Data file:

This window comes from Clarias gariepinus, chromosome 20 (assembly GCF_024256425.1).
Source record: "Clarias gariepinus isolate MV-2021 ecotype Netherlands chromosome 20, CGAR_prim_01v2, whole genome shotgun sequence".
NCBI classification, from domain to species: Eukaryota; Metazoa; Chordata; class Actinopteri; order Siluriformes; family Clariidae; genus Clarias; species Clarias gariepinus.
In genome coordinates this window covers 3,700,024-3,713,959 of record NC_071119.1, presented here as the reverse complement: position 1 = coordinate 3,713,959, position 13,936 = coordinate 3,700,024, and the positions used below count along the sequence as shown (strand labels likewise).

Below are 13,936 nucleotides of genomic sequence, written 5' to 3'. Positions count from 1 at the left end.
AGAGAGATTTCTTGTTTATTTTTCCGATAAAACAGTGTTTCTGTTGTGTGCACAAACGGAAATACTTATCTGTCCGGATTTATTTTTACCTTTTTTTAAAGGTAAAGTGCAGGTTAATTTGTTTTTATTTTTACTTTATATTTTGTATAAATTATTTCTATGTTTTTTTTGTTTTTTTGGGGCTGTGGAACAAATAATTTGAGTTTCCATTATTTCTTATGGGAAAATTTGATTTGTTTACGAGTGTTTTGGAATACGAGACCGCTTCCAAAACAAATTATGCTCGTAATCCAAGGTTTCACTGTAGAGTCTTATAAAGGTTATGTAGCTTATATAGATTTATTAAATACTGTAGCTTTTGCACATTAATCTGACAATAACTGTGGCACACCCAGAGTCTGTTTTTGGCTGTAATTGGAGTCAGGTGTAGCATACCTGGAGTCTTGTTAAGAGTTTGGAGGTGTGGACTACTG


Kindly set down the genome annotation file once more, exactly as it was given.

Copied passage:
This window comes from Clarias gariepinus, chromosome 20 (assembly GCF_024256425.1).
Source record: "Clarias gariepinus isolate MV-2021 ecotype Netherlands chromosome 20, CGAR_prim_01v2, whole genome shotgun sequence".
NCBI classification, from domain to species: Eukaryota; Metazoa; Chordata; class Actinopteri; order Siluriformes; family Clariidae; genus Clarias; species Clarias gariepinus.
In genome coordinates this window covers 3,700,024-3,713,959 of record NC_071119.1, presented here as the reverse complement: position 1 = coordinate 3,713,959, position 13,936 = coordinate 3,700,024, and the positions used below count along the sequence as shown (strand labels likewise).

Below are 13,936 nucleotides of genomic sequence, written 5' to 3'. Positions count from 1 at the left end.
AGAGAGATTTCTTGTTTATTTTTCCGATAAAACAGTGTTTCTGTTGTGTGCACAAACGGAAATACTTATCTGTCCGGATTTATTTTTACCTTTTTTTAAAGGTAAAGTGCAGGTTAATTTGTTTTTATTTTTACTTTATATTTTGTATAAATTATTTCTATGTTTTTTTTGTTTTTTTGGGGCTGTGGAACAAATAATTTGAGTTTCCATTATTTCTTATGGGAAAATTTGATTTGTTTACGAGTGTTTTGGAATACGAGACCGCTTCCAAAACAAATTATGCTCGTAATCCAAGGTTTCACTGTAGAGTCTTATAAAGGTTATGTAGCTTATATAGATTTATTAAATACTGTAGCTTTTGCACATTAATCTGACAATAACTGTGGCACACCCAGAGTCTGTTTTTGGCTGTAATTGGAGTCAGGTGTAGCATACCTGGAGTCTTGTTAAGAGTTTGGAGGTGTGGACTACTG